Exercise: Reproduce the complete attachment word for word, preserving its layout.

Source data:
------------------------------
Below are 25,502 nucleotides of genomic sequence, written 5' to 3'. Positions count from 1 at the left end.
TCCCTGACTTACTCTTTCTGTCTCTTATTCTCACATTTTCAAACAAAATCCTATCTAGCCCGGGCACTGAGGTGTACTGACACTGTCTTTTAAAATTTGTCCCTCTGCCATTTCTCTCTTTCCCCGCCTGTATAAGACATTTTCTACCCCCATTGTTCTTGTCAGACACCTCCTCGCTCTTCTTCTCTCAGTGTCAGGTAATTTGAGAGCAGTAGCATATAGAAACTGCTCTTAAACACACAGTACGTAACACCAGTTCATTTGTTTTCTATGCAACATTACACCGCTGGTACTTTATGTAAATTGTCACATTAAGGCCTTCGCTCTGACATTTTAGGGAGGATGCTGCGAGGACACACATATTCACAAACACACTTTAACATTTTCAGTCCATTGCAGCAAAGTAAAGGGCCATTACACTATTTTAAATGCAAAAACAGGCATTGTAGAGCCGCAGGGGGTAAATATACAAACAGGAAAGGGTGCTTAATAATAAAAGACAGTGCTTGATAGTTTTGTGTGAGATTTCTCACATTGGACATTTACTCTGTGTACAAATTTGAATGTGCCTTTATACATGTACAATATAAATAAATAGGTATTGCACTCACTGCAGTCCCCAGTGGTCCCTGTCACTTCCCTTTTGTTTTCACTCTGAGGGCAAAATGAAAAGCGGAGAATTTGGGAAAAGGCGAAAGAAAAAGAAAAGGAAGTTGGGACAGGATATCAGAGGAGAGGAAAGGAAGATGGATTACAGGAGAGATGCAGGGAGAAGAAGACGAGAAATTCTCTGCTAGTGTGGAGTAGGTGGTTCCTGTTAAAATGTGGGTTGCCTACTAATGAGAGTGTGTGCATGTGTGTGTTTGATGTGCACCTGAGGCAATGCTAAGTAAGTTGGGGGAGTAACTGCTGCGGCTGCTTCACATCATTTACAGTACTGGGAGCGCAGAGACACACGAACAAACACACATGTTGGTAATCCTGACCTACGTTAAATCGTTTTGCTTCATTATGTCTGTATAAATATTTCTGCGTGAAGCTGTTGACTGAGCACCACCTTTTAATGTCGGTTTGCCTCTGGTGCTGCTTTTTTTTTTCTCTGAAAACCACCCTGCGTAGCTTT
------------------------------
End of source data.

Below are 25,502 nucleotides of genomic sequence, written 5' to 3'. Positions count from 1 at the left end.
TCCCTGACTTACTCTTTCTGTCTCTTATTCTCACATTTTCAAACAAAATCCTATCTAGCCCGGGCACTGAGGTGTACTGACACTGTCTTTTAAAATTTGTCCCTCTGCCATTTCTCTCTTTCCCCGCCTGTATAAGACATTTTCTACCCCCATTGTTCTTGTCAGACACCTCCTCGCTCTTCTTCTCTCAGTGTCAGGTAATTTGAGAGCAGTAGCATATAGAAACTGCTCTTAAACACACAGTACGTAACACCAGTTCATTTGTTTTCTATGCAACATTACACCGCTGGTACTTTATGTAAATTGTCACATTAAGGCCTTCGCTCTGACATTTTAGGGAGGATGCTGCGAGGACACACATATTCACAAACACACTTTAACATTTTCAGTCCATTGCAGCAAAGTAAAGGGCCATTACACTATTTTAAATGCAAAAACAGGCATTGTAGAGCCGCAGGGGGTAAATATACAAACAGGAAAGGGTGCTTAATAATAAAAGACAGTGCTTGATAGTTTTGTGTGAGATTTCTCACATTGGACATTTACTCTGTGTACAAATTTGAATGTGCCTTTATACATGTACAATATAAATAAATAGGTATTGCACTCACTGCAGTCCCCAGTGGTCCCTGTCACTTCCCTTTTGTTTTCACTCTGAGGGCAAAATGAAAAGCGGAGAATTTGGGAAAAGGCGAAAGAAAAAGAAAAGGAAGTTGGGACAGGATATCAGAGGAGAGGAAAGGAAGATGGATTACAGGAGAGATGCAGGGAGAAGAAGACGAGAAATTCTCTGCTAGTGTGGAGTAGGTGGTTCCTGTTAAAATGTGGGTTGCCTACTAATGAGAGTGTGTGCATGTGTGTGTTTGATGTGCACCTGAGGCAATGCTAAGTAAGTTGGGGGAGTAACTGCTGCGGCTGCTTCACATCATTTACAGTACTGGGAGCGCAGAGACACACGAACAAACACACATGTTGGTAATCCTGACCTACGTTAAATCGTTTTGCTTCATTATGTCTGTATAAATATTTCTGCGTGAAGCTGTTGACTGAGCACCACCTTTTAATGTCGGTTTGCCTCTGGTGCTGCTTTTTTTTTTCTCTGAAAACCACCCTGCGTAGCTTT